People's Daily Monday, June 05, 2000

NMD System Hinders Nuke Disarmament

The United States' development of a missile shield would upset the world strategic balance and hinder the process of international nuclear disarmament.

Sha Zukang, director-general of the Department of Arms Control and Disarmament of China's Ministry of Foreign Affairs in an interview said that the US development of a so-called National Missile Defence (NMD) system "would be tantamount to a nuclear arms build up."

Sha said that the missile shield would "severely damage" the integrity and vitality of the Anti-Ballistic Missile (ABM) treaty and global strategic balance and stability.

Also threatened would be the basis for US-Russia bilateral nuclear reductions, he said.

Given the significant role of the United States and Russia, two nations with the biggest nuclear arsenals in the world, the US action would impede the international nuclear disarmament process, and, in turn, shatter the prerequisite and basis for international nuclear non-proliferation, Sha said.

Russia, after ratifying the Strategic Arms Reduction (START II) accord early this year, declared that if the United States undermines the 1972 ABM treaty, it will withdraw other arms control agreements.

The United States' development of an NMD project would require the renegotiation of the ABM Treaty it signed with the former Soviet Union in 1972. The treaty allows each country to have only one regional missile defence system.

"Russia's ratification of the START II and CTBT (Comprehensive Nuclear Test Ban Treaty) has created a ray of hope for the nuclear disarmament process," said Sha, adding that "We hope that the countries concerned will seize this opportunity and get back on the right track of arms control and disarmament."

After years of stalemate, world efforts for nuclear disarmament took a turn for the better this year when Russia ratified the START II and the CTBT.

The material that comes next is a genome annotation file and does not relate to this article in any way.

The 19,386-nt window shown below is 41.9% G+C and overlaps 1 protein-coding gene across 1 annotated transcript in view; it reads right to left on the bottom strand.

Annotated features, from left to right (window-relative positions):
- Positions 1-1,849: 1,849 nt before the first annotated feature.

"We look forward to the early implementation of this treaty ( START II), and the initiation of the START III negotiations," said Sha.

Stressing that nuclear disarmament is a "comprehensive " and " irreversible process", Sha urged the United States and Russia to faithfully implement the obligations for nuclear disarmament.

"If only reducing obsolete nuclear weapons while enhancing nuclear weapon capabilities, or reducing the number of deployed nuclear weapons while putting the reduced nuclear warheads into a so-called 'inactive reserve' that allows them to be maintained or even renewed, ready for redeployment at anytime, such a practice by no means amounts to genuine nuclear disarmament," said Sha.

The development of an NMD system, which the US side maintains would be designed to safeguard its national security, has caused concern from China and a number of other countries.

China has on several occasions warned that the United States' insistence on NMD system development would inevitably affect China 's arms control policy.

Sha stressed that China would only participate in arms control negotiations, particularly those on nuclear arms control.

China is the only one of five nuclear powers that pledges no- first-use of nuclear weapons. It has also promised that it would never use or threaten to use nuclear weapons against non-nuclear weapons states or nuclear-weapons free zones.

Disarmament should be conducive to the enhancement of all countries' common security, never becoming a tool employed by a few States to strengthen their military superiority," said Sha.